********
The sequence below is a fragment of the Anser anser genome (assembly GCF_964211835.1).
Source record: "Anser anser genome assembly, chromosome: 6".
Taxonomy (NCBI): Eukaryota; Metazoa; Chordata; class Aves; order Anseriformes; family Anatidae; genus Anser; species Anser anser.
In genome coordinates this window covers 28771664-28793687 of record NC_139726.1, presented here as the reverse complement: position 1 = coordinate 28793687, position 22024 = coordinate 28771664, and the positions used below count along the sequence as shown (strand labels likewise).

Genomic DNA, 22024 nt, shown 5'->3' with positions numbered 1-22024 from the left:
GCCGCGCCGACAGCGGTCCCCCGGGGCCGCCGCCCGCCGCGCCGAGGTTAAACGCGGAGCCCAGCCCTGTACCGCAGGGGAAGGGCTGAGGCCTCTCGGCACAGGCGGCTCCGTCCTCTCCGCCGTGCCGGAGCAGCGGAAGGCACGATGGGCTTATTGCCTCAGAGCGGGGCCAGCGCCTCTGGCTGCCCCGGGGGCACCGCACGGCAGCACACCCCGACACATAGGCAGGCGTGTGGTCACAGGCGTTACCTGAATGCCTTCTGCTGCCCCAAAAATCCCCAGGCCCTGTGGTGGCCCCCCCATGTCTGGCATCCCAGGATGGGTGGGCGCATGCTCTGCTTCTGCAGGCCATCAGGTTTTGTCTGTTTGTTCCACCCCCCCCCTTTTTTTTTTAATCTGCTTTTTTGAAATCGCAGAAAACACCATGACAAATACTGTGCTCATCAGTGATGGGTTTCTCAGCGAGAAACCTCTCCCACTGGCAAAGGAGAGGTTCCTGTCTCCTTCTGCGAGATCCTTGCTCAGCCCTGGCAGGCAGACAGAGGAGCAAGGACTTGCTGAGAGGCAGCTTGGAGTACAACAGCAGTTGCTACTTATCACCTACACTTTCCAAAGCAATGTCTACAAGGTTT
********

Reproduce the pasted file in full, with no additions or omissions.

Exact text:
The sequence below is a fragment of the Anser anser genome (assembly GCF_964211835.1).
Source record: "Anser anser genome assembly, chromosome: 6".
Taxonomy (NCBI): Eukaryota; Metazoa; Chordata; class Aves; order Anseriformes; family Anatidae; genus Anser; species Anser anser.
In genome coordinates this window covers 28771664-28793687 of record NC_139726.1, presented here as the reverse complement: position 1 = coordinate 28793687, position 22024 = coordinate 28771664, and the positions used below count along the sequence as shown (strand labels likewise).

Genomic DNA, 22024 nt, shown 5'->3' with positions numbered 1-22024 from the left:
GCCGCGCCGACAGCGGTCCCCCGGGGCCGCCGCCCGCCGCGCCGAGGTTAAACGCGGAGCCCAGCCCTGTACCGCAGGGGAAGGGCTGAGGCCTCTCGGCACAGGCGGCTCCGTCCTCTCCGCCGTGCCGGAGCAGCGGAAGGCACGATGGGCTTATTGCCTCAGAGCGGGGCCAGCGCCTCTGGCTGCCCCGGGGGCACCGCACGGCAGCACACCCCGACACATAGGCAGGCGTGTGGTCACAGGCGTTACCTGAATGCCTTCTGCTGCCCCAAAAATCCCCAGGCCCTGTGGTGGCCCCCCCATGTCTGGCATCCCAGGATGGGTGGGCGCATGCTCTGCTTCTGCAGGCCATCAGGTTTTGTCTGTTTGTTCCACCCCCCCCCTTTTTTTTTTAATCTGCTTTTTTGAAATCGCAGAAAACACCATGACAAATACTGTGCTCATCAGTGATGGGTTTCTCAGCGAGAAACCTCTCCCACTGGCAAAGGAGAGGTTCCTGTCTCCTTCTGCGAGATCCTTGCTCAGCCCTGGCAGGCAGACAGAGGAGCAAGGACTTGCTGAGAGGCAGCTTGGAGTACAACAGCAGTTGCTACTTATCACCTACACTTTCCAAAGCAATGTCTACAAGGTTT